When I was younger, my parents were always extremely rad. I was fortunate enough to have parents that also dealt with mental issues as far as my mom having OCD and my dad having a lot of anxiety as well, they both understood and it was always very easy to be brutally open and honest with them.

In my early twenties through now, my best friend Derek has quite literally saved my life more times than I can count. I don’t say that lightly. In fact, he’s really more like a brother to me. We’ve made music together since we were 16, and as recently as last year, September of 2020, despite the pandemic I was able to hire him as my first “employee” after 8 years of running a business on my own. He’s the only human being in this world I’ve been close to for a long period of time but never once had an argument with. That says a lot. He also very well knows depression and anxiety himself, so he gets it. 

This gets dark right here, but I actually only last week told him about a time about 5 or 6 years ago when I was living alone, and I was pretty down in life all around. One evening I had been drinking and started having thoughts that no one ever wants to have or acknowledge. I was tired. I was done. I was literally in the process of working out how I’d take my own life and I was in “preparation mode.” I remember pretty distinctly as you do with these things… it was late, between 11pm /midnight and I was just DONE. But as I was “preparing,” I got a phone call. He just felt the need to call me, so I answered, grabbed another beer, and sat out on my porch with a cigarette and talked to him until like 2am, never mentioning my thoughts.

We got off the phone, I played some video games, and eventually passed out. Since that night I’ve never let it go that far. I’ve never spoken this to anyone until I told him last week and he couldn’t believe it/ had NO IDEA. That’s how good I’ve gotten at hiding it. But it truly felt good, as a human, to tell him this. My friend Becky and I were recently talking and I mentioned to her how much he’s saved me through the years and she asked “Have you told him this?” It hit me… I never had. But now that has been rectified.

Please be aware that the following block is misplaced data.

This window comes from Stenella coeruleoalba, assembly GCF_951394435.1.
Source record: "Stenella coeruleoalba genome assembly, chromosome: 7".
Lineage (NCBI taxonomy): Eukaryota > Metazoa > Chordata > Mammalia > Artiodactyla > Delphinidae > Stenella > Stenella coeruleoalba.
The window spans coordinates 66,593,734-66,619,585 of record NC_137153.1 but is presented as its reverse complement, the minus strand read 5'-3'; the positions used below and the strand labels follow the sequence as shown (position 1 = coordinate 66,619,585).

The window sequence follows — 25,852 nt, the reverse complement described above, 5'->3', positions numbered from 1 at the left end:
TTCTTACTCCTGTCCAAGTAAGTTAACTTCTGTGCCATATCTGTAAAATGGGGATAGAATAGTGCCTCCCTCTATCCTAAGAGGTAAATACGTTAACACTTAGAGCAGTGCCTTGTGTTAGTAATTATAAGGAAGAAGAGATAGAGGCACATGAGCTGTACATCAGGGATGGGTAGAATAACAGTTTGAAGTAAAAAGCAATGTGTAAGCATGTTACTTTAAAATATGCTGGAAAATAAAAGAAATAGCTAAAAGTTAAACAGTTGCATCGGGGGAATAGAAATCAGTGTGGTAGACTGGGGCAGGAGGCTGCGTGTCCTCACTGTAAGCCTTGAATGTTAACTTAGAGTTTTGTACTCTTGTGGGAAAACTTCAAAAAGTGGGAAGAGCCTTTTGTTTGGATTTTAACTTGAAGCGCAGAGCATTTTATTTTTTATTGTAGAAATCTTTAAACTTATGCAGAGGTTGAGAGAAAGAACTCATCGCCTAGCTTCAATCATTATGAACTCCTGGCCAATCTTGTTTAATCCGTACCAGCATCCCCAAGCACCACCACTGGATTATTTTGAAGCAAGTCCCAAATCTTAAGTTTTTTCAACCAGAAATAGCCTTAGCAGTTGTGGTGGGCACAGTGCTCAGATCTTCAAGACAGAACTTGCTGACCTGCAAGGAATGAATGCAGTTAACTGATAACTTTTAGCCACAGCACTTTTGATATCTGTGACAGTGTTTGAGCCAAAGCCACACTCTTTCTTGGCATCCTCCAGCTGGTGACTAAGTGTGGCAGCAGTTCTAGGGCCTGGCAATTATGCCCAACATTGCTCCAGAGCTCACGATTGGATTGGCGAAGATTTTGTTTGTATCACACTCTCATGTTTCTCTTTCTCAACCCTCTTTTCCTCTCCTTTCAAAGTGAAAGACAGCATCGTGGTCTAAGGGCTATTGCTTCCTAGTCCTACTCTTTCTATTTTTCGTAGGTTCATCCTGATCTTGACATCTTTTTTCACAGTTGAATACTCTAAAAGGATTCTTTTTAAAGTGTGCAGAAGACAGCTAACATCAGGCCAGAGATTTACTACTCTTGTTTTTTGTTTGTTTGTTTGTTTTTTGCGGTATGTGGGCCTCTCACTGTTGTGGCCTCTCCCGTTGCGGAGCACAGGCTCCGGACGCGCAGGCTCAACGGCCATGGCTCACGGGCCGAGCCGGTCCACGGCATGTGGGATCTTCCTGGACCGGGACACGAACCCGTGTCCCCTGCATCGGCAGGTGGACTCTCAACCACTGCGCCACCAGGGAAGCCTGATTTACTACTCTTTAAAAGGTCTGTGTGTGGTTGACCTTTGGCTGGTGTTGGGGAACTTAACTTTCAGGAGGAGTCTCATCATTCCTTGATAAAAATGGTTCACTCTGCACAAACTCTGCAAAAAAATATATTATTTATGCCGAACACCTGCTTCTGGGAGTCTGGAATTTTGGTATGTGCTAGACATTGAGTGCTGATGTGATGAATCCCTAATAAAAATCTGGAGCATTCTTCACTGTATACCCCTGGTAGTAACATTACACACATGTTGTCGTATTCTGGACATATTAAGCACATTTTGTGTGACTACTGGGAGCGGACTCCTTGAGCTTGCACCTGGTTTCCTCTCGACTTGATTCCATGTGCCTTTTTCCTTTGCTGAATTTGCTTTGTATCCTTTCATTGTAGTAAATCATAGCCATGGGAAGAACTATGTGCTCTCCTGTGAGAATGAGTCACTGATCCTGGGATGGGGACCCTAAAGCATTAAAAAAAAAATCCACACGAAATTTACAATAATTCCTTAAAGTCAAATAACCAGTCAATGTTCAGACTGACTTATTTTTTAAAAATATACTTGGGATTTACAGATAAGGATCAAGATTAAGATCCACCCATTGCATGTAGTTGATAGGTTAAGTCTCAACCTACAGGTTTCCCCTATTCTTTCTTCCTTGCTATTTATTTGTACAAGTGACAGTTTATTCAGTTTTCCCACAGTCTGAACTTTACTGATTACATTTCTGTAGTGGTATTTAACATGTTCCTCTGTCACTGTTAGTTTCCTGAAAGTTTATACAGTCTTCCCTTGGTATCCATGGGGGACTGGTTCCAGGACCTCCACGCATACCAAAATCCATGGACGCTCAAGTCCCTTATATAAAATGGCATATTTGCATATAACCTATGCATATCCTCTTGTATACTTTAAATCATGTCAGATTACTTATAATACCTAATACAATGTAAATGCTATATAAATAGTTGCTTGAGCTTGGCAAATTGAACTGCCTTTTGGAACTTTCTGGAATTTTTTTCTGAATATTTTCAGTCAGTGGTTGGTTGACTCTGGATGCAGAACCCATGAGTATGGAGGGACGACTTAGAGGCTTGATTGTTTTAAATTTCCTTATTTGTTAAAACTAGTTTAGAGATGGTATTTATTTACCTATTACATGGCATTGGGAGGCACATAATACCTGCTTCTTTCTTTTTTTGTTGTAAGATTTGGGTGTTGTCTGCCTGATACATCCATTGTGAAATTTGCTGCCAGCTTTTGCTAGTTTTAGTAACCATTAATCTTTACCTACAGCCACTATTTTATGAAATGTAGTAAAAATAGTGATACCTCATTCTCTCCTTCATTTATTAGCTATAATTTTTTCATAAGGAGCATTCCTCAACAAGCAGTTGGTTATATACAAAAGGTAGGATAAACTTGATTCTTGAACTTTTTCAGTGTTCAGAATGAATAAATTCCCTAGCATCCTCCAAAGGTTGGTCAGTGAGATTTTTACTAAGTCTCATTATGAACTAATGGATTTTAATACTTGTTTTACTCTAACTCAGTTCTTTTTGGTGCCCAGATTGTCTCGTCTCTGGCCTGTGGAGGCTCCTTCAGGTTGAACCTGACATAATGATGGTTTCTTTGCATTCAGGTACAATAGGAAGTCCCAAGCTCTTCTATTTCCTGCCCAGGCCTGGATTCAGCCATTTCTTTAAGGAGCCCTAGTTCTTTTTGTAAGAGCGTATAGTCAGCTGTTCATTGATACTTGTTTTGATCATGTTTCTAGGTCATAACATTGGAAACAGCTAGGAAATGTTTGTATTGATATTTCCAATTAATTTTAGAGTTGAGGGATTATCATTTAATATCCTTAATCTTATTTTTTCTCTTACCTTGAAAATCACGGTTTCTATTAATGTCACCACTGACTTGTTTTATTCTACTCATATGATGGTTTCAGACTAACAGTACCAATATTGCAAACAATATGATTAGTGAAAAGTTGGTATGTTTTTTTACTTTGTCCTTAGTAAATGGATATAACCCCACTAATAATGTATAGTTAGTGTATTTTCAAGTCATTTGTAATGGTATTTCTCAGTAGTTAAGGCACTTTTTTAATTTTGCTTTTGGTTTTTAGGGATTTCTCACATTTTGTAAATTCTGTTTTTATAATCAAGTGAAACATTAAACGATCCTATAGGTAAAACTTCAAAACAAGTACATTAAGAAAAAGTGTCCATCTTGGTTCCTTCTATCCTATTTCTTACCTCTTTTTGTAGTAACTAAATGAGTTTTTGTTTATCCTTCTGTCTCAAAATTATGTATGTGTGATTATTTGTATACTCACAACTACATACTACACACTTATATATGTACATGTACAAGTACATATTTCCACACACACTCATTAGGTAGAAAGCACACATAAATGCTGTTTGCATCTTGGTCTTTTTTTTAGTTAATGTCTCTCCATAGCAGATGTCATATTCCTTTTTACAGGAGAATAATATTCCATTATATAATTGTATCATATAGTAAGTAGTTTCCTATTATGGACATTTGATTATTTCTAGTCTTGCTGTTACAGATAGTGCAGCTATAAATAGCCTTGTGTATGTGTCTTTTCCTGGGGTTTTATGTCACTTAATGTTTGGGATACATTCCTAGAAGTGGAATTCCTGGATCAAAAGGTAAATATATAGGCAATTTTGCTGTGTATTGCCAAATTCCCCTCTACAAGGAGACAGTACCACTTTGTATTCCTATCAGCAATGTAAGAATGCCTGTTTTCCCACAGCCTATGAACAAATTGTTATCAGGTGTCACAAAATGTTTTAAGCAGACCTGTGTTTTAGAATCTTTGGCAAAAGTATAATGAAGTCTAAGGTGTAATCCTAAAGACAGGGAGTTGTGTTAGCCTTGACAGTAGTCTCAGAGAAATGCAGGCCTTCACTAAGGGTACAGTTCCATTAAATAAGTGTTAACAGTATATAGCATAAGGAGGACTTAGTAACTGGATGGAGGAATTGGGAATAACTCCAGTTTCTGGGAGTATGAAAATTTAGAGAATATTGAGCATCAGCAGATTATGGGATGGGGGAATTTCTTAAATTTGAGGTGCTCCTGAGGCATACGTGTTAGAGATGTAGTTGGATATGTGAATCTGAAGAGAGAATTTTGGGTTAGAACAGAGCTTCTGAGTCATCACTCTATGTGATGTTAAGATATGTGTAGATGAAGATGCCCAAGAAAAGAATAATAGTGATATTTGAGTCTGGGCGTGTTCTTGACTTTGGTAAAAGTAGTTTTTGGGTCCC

What do you find easier in dealing with this disease today than ten or fifteen years ago and what can you still not come to terms with today?

I certainly learned to better “live with it,” and not let it control me all of the time. We all have times of need, but I think my realization that I have such a rad family, friends, and wife, has given me a comfort that I’m not alone. 

I’m never afraid to speak out now on how I feel, pick up the phone and call someone when I’m in need, and overall just at a strange peace with the fact that this is who I am and there’s no changing it.

When I was younger, even ten years ago, talking about it wasn’t an option for me. I didn’t want to burden someone else with my feelings and emotions, but as Derek so eloquently put it a while back “Life is a cycle of saving our friends from breakdowns, because we also do our best to help them manage theirs.” It kinda made me realize how much truth there is to that. When you have close people in your life, you reciprocate the help when they need it as they do for you. It’s nice to know we aren’t as alone as we think.

When was the last time you felt worth something?

I’ve felt pretty good for quite a few years now for the most part. The last 4-5 years of my life I can honestly say have been the best.

I met my wife after a very toxic relationship where I was always told “Stop being so sad…” or “Suck it up, it’s not that bad.” and she is absolutely incredible, strong, supportive, and understanding. She was absolutely a turning point to me as well, because when we met, she had a 6 year old daughter who is now my daughter, and that also changed a whole lot in terms of my outlook.